Banking and Finance Law Daily OCC and CSBS file replies in suit to block fintech charter
Thursday, February 28, 2019

OCC and CSBS file replies in suit to block fintech charter

By J. Preston Carter, J.D., LL.M.

In reply briefs, the Conference of State Bank Supervisors supports its request for discovery and the Office of the Comptroller of the Currency supports its motion for dismissal of the CSBS suit to block the OCC’s planned fintech charter.

In their latest motions in the Conference of State Bank Supervisors’ suit to block the Office of the Comptroller of the Currency’s planned fintech charter, the CSBS filed a reply brief in support of its request to conduct jurisdictional discovery, and the OCC filed a reply brief in support of its motion to dismiss the case (Conference of State Bank Supervisors v. OCC).

The CSBS sued the OCC in an effort to block the agency from creating a new special-purpose fintech charter, under its Special Purpose National Bank charter authority. The CSBS is seeking court action based on the OCC’s announcement in July 2018 that it is accepting applications for the new bank charter for fintechs as well as the OCC’s publication of a Licensing Manual Supplement. CSBS previously filed suit against the OCC in 2017. After that suit was filed, the OCC announced that it had not yet determined whether it would move forward with the new charter, and the court decided that the issue was not ready for consideration. The latest complaint from the CSBS argues that "[t]hings have changed substantially since the Court’s decision," and that "issuance of a Nonbank Charter is now clearly imminent" (Banking and Finance Law Daily, Oct. 25, 2018).

The CSBS then requested leave to conduct jurisdictional discovery, and the OCC moved to dismiss the case, arguing that the court previously decided that CSBS will not have standing to challenge the SPNB chartering authority until the OCC actually charters a fintech, which to date, it has not (see Banking and Finance Law Daily, Feb. 21, 2019).

CSBS reply. In its reply brief, the CSBS argues that, because it has sufficiently alleged a ripe claim for procedural injury, existing harm, and sufficiently impending future harm, the OCC's motion to dismiss for lack of subject matter jurisdiction should be dismissed. It also contends that it would be error for the court to deny subject matter jurisdiction based on the pleadings alone, without permitting discovery. According to the CSBS, the OCC itself has put at issue the status of its Nonbank Charter Program, yet the agency seeks to deny CSBS the right to obtain discovery of additional evidence that would resolve the discrepancy between "the OCC's public statements touting the imminence of a charter, and its unsupported assertions in its pleadings that a charter is uncertain."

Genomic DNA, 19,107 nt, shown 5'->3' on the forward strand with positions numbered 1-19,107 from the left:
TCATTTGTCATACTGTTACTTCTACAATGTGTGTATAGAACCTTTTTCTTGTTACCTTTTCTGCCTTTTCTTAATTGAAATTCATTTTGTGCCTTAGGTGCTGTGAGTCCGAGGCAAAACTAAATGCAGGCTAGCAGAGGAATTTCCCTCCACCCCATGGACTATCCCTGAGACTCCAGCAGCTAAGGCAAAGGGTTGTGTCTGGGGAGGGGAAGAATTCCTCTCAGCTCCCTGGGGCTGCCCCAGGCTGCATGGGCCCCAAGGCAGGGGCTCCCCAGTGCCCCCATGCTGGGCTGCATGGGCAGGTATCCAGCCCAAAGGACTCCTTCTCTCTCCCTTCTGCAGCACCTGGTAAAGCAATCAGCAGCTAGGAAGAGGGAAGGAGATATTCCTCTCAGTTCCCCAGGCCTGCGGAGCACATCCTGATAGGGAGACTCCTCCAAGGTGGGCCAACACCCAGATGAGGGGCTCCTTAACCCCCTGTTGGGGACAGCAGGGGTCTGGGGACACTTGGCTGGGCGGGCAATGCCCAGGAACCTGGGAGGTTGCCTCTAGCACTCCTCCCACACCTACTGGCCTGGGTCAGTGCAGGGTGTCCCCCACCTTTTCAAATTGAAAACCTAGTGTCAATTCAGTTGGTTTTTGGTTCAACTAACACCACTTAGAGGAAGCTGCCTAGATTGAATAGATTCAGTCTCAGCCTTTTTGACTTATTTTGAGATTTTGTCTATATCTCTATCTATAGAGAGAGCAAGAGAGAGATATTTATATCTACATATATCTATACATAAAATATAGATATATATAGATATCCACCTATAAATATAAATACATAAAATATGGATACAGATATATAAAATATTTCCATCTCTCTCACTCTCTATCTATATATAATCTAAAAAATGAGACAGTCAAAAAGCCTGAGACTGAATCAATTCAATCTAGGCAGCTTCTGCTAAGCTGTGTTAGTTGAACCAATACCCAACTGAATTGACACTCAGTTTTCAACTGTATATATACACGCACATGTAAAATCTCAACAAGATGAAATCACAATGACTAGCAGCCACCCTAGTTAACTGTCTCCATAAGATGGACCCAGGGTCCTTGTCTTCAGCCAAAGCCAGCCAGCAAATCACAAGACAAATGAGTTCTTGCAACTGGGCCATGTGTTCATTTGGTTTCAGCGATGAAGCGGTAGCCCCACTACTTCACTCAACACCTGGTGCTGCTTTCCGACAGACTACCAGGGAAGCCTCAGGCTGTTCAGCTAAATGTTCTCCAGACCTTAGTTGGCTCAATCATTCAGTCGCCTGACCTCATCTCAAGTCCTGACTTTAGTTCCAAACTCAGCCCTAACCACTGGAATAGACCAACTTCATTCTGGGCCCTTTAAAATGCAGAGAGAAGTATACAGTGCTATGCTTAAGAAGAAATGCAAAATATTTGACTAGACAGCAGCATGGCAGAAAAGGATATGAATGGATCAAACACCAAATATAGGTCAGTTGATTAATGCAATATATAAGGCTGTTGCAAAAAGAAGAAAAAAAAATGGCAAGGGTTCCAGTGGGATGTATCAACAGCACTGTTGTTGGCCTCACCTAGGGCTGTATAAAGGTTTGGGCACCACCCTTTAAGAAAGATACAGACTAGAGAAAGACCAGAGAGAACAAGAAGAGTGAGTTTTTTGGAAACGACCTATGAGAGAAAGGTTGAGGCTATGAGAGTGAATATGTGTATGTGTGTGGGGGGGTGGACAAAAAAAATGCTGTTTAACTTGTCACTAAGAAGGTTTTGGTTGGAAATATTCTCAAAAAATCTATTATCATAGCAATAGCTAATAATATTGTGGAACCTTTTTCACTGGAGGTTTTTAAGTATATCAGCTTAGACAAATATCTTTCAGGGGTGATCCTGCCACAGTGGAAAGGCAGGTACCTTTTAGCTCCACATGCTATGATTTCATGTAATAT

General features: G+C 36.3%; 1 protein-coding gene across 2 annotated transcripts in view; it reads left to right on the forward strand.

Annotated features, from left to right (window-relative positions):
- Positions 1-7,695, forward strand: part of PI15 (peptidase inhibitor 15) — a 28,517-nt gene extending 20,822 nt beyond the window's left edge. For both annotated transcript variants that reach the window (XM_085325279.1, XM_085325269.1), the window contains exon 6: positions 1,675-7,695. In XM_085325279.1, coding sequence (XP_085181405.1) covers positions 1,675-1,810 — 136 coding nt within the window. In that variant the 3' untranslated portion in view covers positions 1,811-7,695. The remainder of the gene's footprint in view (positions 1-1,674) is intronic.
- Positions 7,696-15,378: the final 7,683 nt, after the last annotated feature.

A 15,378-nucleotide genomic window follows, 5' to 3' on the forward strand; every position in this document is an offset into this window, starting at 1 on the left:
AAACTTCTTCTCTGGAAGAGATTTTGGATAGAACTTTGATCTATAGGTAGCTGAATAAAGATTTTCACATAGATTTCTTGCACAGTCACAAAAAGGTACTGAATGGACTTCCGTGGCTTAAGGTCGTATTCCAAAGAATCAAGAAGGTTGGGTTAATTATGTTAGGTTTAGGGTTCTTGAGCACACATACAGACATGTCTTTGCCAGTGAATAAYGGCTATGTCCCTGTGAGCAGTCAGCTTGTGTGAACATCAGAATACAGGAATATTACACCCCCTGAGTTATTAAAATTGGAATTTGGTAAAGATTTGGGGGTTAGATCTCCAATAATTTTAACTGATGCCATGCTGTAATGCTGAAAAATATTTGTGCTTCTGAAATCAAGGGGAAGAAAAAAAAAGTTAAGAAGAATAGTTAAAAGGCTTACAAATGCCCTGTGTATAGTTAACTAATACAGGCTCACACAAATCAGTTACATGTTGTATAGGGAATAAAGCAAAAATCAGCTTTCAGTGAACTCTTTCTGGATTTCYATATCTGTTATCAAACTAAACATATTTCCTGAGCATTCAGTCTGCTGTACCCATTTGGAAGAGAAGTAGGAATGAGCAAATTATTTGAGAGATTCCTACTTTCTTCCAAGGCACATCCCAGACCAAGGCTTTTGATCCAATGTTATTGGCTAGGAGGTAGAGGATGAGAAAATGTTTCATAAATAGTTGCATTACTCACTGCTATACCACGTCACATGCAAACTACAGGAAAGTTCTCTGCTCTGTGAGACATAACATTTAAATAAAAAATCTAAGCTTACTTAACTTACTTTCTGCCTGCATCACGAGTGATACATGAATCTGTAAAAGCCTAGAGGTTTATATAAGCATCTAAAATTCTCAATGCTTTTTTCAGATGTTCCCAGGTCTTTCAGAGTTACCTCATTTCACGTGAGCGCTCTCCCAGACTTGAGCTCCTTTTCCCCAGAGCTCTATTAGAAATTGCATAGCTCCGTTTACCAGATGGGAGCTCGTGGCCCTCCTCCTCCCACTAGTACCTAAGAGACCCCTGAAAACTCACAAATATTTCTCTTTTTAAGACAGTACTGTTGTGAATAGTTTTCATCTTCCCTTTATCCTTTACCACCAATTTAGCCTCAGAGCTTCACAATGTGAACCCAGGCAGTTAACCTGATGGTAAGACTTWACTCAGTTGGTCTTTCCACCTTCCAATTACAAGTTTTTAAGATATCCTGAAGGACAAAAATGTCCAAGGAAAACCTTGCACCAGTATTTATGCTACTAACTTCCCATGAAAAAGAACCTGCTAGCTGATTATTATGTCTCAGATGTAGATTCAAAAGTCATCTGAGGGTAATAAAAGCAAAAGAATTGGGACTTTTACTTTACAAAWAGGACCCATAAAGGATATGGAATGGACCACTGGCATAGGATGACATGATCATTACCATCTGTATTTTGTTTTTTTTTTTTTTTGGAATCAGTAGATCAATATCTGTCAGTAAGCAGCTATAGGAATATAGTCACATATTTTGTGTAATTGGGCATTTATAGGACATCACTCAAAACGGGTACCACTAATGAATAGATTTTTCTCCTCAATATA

The CSBS also says the OCC contends that only the final grant of a nonbank charter is relevant to establish subject matter jurisdiction; However, the CSBS’s motion states, this disregards both settled law (which allows CSBS to establish jurisdiction based on future injury) and the true nature of the Court's prior ruling (which held that the granting of a charter would irrefutably establish actual harm, but acknowledged that future harm could be a basis for jurisdiction as well).

OCC reply. In its reply brief, the OCC argues that the lawsuit should be dismissed for lack of standing. According to the OCC, the CSBS fails to demonstrate that the Court has jurisdiction over this matter because the agency has not approved any application for a Special Purpose National Bank Charter, which the Court held is the prerequisite for CSBS suffering an injury and thus having standing to sue.

However, the OCC’s motion continues, even if the Court had jurisdiction, the CSBS’s complaint is still subject to dismissal because the OCC’s longstanding special purpose bank chartering regulation (12 CFR 5.20(e)(1)) is a reasonable construction of the National Bank Act that is entitled to Chevron deference—that the term "business of banking" is ambiguous and that the Comptroller’s reasonable interpretation of the term would receive "controlling weight."

Attorneys: Jennifer Ancona Semko (Baker & McKenzie, LLP) for Conference of State Bank Supervisors. Gregory F. Taylor for the OCC.

Companies: Conference of State Bank Supervisors

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